- This morning, I enjoyed a breakfast I prepared at my house of scrambled eggs, sausage, and a slice of low carb toast with my mom at the church office. The food was delicious, if I do say so myself. My mom made the coffee and it was great.
- The topic on everyone’s mind is the economy. Who would have thought that this country could be so vulnerable? It seems like the things we put our trust in can so easily fail, but only God does not fail.
- Combined with a lack of available money in the banks, fear is one of the driving forces in this potential meltdown. It’s the fear that if I don’t get my money out now, I will not be able to get my money at all. So people will cash out of banks, money markets, mutual funds, etc, and the available liquid assets banks and lenders use to extend credit dries up. Without the available credit to do normal business, and banks not having money to lend, it further drives people to pull their cash out. When a bank cannot give you cash that is in your account, they go under. When their is no available credit or liquid assets, corporations and businesses cannot pay employees, consumers cannot purchase goods, and the economy completely grinds to a halt.
- It’s not uncommon for a bank to fail. It has happened before. It is not uncommon for homeowners to foreclose. That happens at a fairly predictable pace. What is not common in the US is double digit unemployment, foreclosures in the numbers we are seeing and will continue to see over the next couple years, and major investment firms folding over night due to a lack of liquid assets. We are teetering on a true economic meltdown.
- The $700 billion bailout (which would more likely be $1 to $1.5 trillion) would not really solve the problem. The government claims that taxpayers would not get stuck with 100% of that bill. They claim that there would be revenue from those toxic loans and mortgages as a percentage would continue to pay their mortgages, and the other homes that the government would foreclose on would be sold or rented for revenue. I have a hard time believing that the government can efficiently sell or rent property at a rate that would bring in revenue, and even if they could I don’t believe that they would pay down any debt with that revenue. They would find a way to spend it on something new.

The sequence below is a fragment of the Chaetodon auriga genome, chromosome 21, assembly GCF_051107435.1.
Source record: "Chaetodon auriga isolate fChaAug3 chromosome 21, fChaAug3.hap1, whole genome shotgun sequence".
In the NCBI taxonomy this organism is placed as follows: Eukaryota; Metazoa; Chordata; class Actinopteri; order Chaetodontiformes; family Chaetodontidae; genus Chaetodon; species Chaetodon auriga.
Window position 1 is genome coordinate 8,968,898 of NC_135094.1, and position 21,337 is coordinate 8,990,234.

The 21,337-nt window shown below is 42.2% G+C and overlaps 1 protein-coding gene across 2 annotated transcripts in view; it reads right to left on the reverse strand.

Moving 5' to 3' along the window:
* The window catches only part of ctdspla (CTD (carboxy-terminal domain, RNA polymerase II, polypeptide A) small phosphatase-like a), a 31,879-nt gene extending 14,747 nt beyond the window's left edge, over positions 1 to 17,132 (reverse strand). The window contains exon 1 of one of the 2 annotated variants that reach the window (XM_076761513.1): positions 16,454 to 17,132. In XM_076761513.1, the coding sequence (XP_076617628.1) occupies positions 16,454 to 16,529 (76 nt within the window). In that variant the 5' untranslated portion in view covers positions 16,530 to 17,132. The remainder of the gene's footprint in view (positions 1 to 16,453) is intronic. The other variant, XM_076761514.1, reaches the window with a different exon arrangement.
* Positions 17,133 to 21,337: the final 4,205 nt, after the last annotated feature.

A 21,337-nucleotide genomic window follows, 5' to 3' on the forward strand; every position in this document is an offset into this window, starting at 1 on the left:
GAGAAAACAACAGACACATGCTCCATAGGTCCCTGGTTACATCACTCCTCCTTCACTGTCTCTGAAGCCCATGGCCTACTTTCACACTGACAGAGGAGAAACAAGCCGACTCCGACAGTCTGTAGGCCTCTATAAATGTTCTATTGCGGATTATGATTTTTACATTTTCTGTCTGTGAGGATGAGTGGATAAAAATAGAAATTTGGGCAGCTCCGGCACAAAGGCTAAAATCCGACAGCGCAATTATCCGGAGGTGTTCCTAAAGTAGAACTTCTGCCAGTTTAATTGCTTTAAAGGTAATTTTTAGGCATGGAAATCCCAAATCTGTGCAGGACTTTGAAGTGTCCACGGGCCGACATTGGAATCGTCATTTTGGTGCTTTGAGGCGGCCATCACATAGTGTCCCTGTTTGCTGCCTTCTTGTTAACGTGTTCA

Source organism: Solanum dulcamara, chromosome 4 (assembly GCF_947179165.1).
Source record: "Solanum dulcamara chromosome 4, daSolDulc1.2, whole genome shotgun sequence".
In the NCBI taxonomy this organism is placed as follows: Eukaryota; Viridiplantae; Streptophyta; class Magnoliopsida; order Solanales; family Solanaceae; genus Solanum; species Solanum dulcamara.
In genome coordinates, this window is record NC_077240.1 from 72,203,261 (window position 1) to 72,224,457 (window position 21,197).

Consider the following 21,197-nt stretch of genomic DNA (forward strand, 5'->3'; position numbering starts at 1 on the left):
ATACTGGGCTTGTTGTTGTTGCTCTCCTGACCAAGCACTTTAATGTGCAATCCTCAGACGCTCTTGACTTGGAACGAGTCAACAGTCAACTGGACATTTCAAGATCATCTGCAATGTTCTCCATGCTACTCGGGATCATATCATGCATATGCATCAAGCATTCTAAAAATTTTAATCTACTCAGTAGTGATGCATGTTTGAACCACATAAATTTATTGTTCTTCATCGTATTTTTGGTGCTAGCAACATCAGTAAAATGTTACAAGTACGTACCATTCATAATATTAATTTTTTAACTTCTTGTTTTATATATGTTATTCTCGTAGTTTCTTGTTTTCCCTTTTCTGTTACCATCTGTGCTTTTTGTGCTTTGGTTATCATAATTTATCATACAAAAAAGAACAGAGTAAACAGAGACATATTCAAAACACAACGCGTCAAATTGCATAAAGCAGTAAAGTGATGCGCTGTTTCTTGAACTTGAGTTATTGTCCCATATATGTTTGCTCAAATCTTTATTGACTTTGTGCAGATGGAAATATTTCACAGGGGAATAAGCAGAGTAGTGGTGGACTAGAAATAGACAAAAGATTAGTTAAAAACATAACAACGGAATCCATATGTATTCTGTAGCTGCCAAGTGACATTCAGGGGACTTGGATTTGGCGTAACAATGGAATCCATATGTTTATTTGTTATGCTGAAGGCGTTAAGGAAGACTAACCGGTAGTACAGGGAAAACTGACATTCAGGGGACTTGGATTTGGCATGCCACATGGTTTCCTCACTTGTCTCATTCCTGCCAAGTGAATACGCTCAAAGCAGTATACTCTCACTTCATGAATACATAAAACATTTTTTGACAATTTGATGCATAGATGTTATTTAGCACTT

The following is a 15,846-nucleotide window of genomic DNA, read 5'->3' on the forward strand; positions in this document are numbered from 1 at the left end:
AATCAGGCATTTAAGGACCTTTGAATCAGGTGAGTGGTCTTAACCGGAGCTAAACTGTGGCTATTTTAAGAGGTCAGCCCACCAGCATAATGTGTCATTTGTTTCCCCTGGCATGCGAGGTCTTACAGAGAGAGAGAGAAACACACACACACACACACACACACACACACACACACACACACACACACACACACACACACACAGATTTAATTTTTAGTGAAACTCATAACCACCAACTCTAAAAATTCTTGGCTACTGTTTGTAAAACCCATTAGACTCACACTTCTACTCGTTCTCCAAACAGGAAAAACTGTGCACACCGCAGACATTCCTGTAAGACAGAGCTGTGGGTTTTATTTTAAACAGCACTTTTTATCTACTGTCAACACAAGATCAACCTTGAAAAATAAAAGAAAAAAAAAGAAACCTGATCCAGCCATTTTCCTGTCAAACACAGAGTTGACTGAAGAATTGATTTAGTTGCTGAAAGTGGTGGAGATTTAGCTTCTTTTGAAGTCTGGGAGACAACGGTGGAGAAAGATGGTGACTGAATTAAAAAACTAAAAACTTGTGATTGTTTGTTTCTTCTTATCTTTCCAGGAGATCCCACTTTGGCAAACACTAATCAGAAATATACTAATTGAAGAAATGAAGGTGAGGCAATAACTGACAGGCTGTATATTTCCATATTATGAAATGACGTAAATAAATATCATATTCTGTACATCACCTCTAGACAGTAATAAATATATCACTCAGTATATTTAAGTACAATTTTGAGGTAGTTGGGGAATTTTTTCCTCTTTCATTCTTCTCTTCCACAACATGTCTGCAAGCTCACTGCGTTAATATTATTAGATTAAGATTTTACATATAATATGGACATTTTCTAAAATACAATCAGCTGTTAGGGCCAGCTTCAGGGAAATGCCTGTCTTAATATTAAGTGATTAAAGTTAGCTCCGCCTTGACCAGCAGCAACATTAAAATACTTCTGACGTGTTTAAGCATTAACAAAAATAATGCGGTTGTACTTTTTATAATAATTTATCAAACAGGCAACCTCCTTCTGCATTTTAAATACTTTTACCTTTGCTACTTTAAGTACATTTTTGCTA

- I also believe in the free market. I believe that there has to be pain in order for their to be healing. Unfortunately, this problem seems to have stemmed from the Community Reinvestment Act, which mandated that banks and lenders approve mortgages for people and businesses who were under qualified as a way of extending “the American Dream” to everyone.
- Just for the record, I don’t believe the American Dream is owning a house or anything like that. The American Dream is the idea that no matter where I start in life, I have the right to pursue happiness, to attempt to better myself, to risk, and that I am not forced into a “class” the rest of my life. But just because I put my hand out, say gimme, and declare that “yes I can” does not mean “yes I will” or “no I won’t”. Nobody owes you or me anything by birth. But greed has pushed us to the edge.
- McCain has suspended his presidential campaign while he goes to DC to work on a fix to this mess. I appreciate that even though it may end his chance to be president. Obama continues to want to have the debate, McCain wants to work. There is time for the debates later, but this crisis is happening now. Talking about it will not get it done. I am not interested in a talker or debater for president as much as I want someone who will get the hard work done that is needed.
- If this is a political stunt, it will be exposed as such. If this is not a political stunt, then shame on those who are saying that it is. Obama could look to his senior colleague in the senate for guidance here. Let’s do this thing right.